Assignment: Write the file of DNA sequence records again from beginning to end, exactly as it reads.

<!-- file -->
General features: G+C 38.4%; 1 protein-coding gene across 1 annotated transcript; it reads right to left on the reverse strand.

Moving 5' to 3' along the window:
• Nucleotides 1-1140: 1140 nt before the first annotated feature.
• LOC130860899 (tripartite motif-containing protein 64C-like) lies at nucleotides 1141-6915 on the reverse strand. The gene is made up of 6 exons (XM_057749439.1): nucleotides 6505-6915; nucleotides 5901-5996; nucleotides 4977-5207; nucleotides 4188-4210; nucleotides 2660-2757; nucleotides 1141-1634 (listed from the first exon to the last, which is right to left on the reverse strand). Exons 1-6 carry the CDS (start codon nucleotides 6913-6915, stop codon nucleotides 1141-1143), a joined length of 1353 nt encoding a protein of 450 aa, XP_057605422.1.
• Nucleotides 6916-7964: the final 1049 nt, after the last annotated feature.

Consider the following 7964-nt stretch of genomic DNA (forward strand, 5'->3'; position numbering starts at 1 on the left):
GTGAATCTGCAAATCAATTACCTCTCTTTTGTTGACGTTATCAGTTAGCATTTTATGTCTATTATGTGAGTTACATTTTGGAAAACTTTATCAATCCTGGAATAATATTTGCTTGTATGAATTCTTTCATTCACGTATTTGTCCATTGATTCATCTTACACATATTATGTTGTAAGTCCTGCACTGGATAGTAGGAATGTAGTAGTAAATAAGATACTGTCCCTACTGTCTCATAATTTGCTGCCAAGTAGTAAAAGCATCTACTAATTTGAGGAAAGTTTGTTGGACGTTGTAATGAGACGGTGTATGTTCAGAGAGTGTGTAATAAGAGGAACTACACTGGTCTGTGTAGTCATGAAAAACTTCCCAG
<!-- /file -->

General features: G+C 38.4%; 1 protein-coding gene across 1 annotated transcript; it reads right to left on the reverse strand.

Moving 5' to 3' along the window:
• Nucleotides 1-1140: 1140 nt before the first annotated feature.
• LOC130860899 (tripartite motif-containing protein 64C-like) lies at nucleotides 1141-6915 on the reverse strand. The gene is made up of 6 exons (XM_057749439.1): nucleotides 6505-6915; nucleotides 5901-5996; nucleotides 4977-5207; nucleotides 4188-4210; nucleotides 2660-2757; nucleotides 1141-1634 (listed from the first exon to the last, which is right to left on the reverse strand). Exons 1-6 carry the CDS (start codon nucleotides 6913-6915, stop codon nucleotides 1141-1143), a joined length of 1353 nt encoding a protein of 450 aa, XP_057605422.1.
• Nucleotides 6916-7964: the final 1049 nt, after the last annotated feature.

Consider the following 7964-nt stretch of genomic DNA (forward strand, 5'->3'; position numbering starts at 1 on the left):
GTGAATCTGCAAATCAATTACCTCTCTTTTGTTGACGTTATCAGTTAGCATTTTATGTCTATTATGTGAGTTACATTTTGGAAAACTTTATCAATCCTGGAATAATATTTGCTTGTATGAATTCTTTCATTCACGTATTTGTCCATTGATTCATCTTACACATATTATGTTGTAAGTCCTGCACTGGATAGTAGGAATGTAGTAGTAAATAAGATACTGTCCCTACTGTCTCATAATTTGCTGCCAAGTAGTAAAAGCATCTACTAATTTGAGGAAAGTTTGTTGGACGTTGTAATGAGACGGTGTATGTTCAGAGAGTGTGTAATAAGAGGAACTACACTGGTCTGTGTAGTCATGAAAAACTTCCCAG